A pensioner who wanted his own home to ‘spend his last days in’ has become the UK’s oldest first-time buyer.
Simon Jones is in party mode after collecting the keys to his £147,000 bungalow in Flintshire, north Wales.
He said: ‘I’m so excited to finally have a place of my own, I want to spend the remaining years I have in my own home.
‘It’s been a long time coming but it’s certainly worth the wait.’
The 86-year-old spent his whole life on his family farm before recently moving to Marleyfield House care home in Buckley.
His niece Lynne Palin said: ‘At Marleyfield, Simon was known as being a real character and a bit of a lady’s man – so no doubt he’ll be missed there.
‘The home’s cat, Mikey, even slept on his bed every night.
‘But Simon’s always maintained that he wants to spend the last years of his life in his own place, and he’s absolutely delighted to have the keys to his new bungalow.’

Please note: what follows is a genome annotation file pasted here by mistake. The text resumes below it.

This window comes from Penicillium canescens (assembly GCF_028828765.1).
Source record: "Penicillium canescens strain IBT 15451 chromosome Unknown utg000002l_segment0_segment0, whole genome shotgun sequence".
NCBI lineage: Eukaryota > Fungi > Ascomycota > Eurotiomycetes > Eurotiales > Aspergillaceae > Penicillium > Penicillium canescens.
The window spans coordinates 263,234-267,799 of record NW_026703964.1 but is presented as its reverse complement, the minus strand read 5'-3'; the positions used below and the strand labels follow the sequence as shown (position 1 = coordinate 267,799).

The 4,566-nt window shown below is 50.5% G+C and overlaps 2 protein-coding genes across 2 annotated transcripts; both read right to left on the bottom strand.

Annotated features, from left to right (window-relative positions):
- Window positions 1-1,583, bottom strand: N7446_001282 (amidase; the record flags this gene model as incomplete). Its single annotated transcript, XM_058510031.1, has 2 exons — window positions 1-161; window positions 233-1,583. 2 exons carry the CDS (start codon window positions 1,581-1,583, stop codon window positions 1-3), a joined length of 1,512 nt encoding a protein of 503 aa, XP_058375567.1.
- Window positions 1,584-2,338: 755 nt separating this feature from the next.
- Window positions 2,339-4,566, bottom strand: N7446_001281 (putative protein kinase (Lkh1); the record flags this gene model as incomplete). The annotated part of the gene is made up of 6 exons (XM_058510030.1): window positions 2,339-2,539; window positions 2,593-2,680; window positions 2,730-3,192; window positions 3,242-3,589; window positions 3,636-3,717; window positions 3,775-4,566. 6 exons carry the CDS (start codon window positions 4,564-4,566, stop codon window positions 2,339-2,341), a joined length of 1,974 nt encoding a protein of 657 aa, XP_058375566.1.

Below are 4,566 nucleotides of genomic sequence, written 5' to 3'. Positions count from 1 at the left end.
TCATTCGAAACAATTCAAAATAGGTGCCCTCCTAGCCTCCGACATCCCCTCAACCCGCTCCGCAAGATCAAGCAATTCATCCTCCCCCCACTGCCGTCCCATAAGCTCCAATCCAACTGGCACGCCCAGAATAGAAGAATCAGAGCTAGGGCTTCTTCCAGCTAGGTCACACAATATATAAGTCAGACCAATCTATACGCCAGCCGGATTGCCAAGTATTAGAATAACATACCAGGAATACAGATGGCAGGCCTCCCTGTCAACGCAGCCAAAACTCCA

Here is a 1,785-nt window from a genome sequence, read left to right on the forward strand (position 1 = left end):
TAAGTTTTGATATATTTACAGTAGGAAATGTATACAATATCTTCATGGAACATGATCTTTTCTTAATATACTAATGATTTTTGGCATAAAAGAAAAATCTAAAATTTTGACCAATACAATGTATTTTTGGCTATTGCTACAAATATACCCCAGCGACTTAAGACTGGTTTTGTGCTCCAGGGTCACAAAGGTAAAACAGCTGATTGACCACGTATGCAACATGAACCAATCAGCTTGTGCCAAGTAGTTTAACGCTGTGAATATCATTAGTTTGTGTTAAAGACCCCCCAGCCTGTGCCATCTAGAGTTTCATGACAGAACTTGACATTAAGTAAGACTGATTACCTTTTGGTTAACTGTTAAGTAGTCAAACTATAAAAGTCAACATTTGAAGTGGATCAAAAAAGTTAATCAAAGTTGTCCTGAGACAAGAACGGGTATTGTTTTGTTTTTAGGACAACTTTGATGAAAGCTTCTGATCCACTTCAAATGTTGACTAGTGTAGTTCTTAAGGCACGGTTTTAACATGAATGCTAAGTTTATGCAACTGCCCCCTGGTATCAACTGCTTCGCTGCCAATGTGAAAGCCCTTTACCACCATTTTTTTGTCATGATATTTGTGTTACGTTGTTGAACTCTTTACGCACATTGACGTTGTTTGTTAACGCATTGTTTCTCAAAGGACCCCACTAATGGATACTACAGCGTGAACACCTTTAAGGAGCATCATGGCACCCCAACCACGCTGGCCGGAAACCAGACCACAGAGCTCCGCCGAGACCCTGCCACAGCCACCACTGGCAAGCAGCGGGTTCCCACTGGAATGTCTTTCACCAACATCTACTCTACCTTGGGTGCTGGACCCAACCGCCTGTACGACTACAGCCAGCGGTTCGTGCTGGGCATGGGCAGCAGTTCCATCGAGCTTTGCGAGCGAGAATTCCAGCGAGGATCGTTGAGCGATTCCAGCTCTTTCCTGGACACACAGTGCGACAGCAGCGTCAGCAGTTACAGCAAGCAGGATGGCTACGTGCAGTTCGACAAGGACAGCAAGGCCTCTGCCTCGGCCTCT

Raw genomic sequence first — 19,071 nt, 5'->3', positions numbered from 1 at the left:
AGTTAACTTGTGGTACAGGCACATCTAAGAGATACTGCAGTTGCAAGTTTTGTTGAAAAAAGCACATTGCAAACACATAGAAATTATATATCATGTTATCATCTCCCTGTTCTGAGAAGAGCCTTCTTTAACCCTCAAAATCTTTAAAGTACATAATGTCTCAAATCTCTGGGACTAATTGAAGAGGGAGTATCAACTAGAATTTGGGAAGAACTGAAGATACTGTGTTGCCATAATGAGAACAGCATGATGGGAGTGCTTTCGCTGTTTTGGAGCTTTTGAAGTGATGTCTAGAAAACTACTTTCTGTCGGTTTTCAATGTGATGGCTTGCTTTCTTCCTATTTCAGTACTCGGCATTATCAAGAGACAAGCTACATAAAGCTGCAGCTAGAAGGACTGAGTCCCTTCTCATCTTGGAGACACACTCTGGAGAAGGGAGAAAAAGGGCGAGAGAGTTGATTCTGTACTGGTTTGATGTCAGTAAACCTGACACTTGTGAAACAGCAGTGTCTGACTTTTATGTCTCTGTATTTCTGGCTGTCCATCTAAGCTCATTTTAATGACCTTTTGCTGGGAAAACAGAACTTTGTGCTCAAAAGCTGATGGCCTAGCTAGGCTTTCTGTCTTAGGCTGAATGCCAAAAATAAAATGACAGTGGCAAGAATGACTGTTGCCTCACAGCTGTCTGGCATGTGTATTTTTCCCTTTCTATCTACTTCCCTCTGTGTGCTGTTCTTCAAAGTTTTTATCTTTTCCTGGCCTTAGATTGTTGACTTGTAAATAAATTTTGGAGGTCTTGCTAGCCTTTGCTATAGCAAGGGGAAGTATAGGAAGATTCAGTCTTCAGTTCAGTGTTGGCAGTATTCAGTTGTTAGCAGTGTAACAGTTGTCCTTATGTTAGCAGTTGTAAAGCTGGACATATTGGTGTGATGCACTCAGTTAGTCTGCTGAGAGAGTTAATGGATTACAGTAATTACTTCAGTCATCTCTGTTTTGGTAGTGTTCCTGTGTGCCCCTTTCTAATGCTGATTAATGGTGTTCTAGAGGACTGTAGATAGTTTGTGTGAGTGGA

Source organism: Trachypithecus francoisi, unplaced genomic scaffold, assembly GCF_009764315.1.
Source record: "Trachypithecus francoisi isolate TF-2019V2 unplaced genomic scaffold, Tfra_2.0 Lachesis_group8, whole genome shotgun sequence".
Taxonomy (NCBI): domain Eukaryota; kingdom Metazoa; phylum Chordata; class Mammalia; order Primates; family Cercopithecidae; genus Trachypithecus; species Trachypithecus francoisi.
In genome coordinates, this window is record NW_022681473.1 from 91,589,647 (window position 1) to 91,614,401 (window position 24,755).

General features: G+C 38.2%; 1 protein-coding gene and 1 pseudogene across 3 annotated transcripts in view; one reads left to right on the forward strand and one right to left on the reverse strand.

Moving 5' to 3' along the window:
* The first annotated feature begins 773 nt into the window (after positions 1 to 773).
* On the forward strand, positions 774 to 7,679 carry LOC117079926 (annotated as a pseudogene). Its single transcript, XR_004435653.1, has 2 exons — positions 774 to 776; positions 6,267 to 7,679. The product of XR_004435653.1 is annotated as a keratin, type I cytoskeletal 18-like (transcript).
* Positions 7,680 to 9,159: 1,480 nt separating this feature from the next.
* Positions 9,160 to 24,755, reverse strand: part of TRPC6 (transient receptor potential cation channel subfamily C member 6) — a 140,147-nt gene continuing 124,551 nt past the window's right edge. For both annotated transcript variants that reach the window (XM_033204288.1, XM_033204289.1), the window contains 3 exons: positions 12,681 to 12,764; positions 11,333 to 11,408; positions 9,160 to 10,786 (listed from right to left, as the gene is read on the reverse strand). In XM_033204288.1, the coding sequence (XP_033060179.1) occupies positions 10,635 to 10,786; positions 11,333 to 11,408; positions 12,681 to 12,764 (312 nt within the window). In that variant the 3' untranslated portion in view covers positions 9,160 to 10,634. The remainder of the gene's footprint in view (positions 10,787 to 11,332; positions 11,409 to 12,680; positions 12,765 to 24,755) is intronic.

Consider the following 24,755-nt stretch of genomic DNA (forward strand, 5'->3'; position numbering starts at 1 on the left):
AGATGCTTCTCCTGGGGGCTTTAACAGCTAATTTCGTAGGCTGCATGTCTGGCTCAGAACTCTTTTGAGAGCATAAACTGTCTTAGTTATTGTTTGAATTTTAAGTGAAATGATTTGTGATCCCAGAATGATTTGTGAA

His new bungalow has been fitted with solar panels and Lynne has teased him about how he ‘thought that meant he would get free electricity’.
Many homeowners around the country are dealing with surging mortgage repayments.
The Bank of England (BoE) increased interest rates by 0.75% to 3% at the beginning of this month to fight inflation – the biggest jump since 1989.
Chancellor Jeremy Hunt has blamed former PM Liz Truss and her disastrous economic policies for the crisis.
There are 1.6 million households with an average £146,000 mortgage, who now face a £73 per month rise in repayments on tracker deals and £46 on variables.
The two million on fixed rates will pay £3,000 a year more after deals expire.
BoE governor Andrew Bailey said the base rate should peak at 4.5% in 2023 – lower than the 6% feared amid the widespread panic following September’s disastrous mini-Budget.
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